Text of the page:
A unique blend of natural history and crime drama, Shell Games by Craig Welch is a riveting tale of rogues, scoundrels, and the hunt for natures bounty in the tradition of The Orchid Thief. A stranger-than-fiction true story centered around a larger-than-life character who pursued a larger-than-life clamthe Geoduckand then led wildlife police on a two-year-long chase, Shell Games is enthralling and remarkable from page one on.
|Product dimensions:||5.30(w) x 7.90(h) x 0.80(d)|
About the Author
Craig Welch is the environmental writer for the Seattle Times, a fellow at Harvard University's Nieman Foundation for Journalism, and a two-time winner of the Society of Environmental Journalists' top prize for beat reporting.
Table of Contents
Author's Note ix
Prologue The Hunt 1
1 Snitches 9
2 Larger than Life 27
3 Clam Kings 44
4 The Fed 63
5 Metamorphosis: Life Undercover 75
6 Kingpin 97
7 "It's Just a Business Thing" 116
8 An Incredible Virus 137
9 A Sea of Abundance 159
10 Crab Men 176
11 The Hunt, Redux 199
12 The Whole West Coast 212
Notes on Sources 241
What People are Saying About This
“With hit men, snitches, and midnight smuggling runs, this book has all the adventure of a Miami Vice episode. That it reads like a detective novel - with the quarry being millions of dollars of freakishly large clams - is testament to the formidable writing and reporting talents of Craig Welch.”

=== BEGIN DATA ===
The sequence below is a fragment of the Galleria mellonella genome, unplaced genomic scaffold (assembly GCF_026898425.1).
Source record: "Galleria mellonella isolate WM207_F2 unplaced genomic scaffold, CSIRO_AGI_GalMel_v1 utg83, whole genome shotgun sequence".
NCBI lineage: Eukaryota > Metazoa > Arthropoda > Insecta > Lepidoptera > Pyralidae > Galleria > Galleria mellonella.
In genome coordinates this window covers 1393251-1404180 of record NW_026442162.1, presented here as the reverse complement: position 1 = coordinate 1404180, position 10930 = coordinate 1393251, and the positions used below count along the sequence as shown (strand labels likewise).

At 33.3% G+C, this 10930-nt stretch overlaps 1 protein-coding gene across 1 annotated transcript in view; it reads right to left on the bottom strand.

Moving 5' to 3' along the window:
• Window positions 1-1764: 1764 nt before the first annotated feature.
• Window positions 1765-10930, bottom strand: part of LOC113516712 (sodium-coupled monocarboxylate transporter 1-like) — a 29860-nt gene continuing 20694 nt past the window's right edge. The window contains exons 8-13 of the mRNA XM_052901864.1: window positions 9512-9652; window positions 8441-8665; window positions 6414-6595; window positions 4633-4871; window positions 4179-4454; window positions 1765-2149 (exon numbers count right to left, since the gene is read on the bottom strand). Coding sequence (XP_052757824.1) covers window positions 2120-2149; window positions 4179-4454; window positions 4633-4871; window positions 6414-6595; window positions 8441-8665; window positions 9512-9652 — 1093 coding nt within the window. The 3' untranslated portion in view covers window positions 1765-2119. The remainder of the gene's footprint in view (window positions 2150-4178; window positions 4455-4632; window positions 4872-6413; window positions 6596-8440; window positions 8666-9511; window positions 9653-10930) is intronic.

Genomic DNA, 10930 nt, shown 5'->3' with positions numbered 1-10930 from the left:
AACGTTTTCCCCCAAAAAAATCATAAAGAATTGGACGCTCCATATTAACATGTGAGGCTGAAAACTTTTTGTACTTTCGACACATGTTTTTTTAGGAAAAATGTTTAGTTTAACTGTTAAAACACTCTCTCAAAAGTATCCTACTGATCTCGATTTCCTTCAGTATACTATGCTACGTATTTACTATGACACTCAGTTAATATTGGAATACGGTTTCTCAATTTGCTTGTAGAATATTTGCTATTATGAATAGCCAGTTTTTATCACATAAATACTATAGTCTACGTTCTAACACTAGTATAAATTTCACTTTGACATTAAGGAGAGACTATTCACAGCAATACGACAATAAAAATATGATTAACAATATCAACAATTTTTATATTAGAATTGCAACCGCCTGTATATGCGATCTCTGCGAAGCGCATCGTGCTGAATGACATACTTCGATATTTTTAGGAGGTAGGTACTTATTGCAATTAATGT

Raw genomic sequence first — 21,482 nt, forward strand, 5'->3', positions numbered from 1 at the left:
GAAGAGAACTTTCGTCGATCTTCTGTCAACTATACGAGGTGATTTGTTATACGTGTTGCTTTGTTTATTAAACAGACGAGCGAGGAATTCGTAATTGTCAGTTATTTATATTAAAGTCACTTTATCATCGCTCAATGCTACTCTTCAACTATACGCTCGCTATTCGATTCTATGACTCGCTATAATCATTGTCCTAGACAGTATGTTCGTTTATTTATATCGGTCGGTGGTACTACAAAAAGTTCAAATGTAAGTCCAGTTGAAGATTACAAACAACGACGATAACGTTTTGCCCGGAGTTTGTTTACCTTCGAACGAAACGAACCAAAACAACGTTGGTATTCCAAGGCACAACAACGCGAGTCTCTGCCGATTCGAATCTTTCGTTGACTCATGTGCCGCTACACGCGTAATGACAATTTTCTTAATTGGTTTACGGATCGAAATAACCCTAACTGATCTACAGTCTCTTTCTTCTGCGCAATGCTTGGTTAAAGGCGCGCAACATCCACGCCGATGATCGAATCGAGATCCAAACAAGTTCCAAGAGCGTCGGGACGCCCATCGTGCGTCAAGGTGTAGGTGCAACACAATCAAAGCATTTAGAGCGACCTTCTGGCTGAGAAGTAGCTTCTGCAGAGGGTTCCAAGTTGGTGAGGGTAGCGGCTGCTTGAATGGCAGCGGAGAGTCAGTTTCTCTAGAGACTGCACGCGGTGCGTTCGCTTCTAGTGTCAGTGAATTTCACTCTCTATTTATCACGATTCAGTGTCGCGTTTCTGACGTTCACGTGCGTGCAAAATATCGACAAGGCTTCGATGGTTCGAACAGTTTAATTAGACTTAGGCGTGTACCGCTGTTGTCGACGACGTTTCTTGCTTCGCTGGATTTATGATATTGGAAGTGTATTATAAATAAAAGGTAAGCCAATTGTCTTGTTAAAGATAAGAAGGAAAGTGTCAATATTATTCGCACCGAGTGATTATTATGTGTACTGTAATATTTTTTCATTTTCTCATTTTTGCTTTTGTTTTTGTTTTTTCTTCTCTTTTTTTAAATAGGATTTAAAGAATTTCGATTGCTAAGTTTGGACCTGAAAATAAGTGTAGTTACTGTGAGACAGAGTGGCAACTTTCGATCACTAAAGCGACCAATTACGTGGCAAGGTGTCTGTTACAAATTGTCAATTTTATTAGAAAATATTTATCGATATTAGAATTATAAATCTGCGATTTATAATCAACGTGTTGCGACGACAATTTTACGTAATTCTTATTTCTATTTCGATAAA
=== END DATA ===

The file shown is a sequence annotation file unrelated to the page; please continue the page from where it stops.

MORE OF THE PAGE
Most Helpful Customer Reviews
Amazing to realize that this is truth,not fiction. Great investigative journalism involving a shellfish
Mermaid rp is weird. No one ever does anything.
Reall nothing. U?
From the start with the poacher "Hunt" on Puget Sound led by Detectives Volz and Jarmon, fact is stranger than fiction as Craig Welch affirms with these entertaining yet also horrifying true crimes at sea collection. The entries occur in the Pacific Northwest and run the gamut of what poachers will do for profit. Although the prime focus is the Washington State fisheries, bears are killed to harvest their gallbladders as medical remedies and several others similar animal slaughters are highlighted also. Perhaps the biggest shocker is the tale of charismatic Native American artist Doug Tobin, who the Washington Department of Fish and Wildlife hired as an informant to enable them to catch geoduck poachers; he turns out to be a double agent as he is one of the prime poachers. This well written true crime compilation will fascinate and shock readers as dedicated law enforcement officials try to prevent poaching on the Washington State waters. No question that Craig Welch provides much of the entries from the perspective of the cops working the seaways who he admires as his empathizes are with these hard working game wardens who face danger. However, he also makes the "Crab Men" and "Clam Kings", etc. come across as dedicated capitalists as to the professional poachers this is a business. Harriet Klausner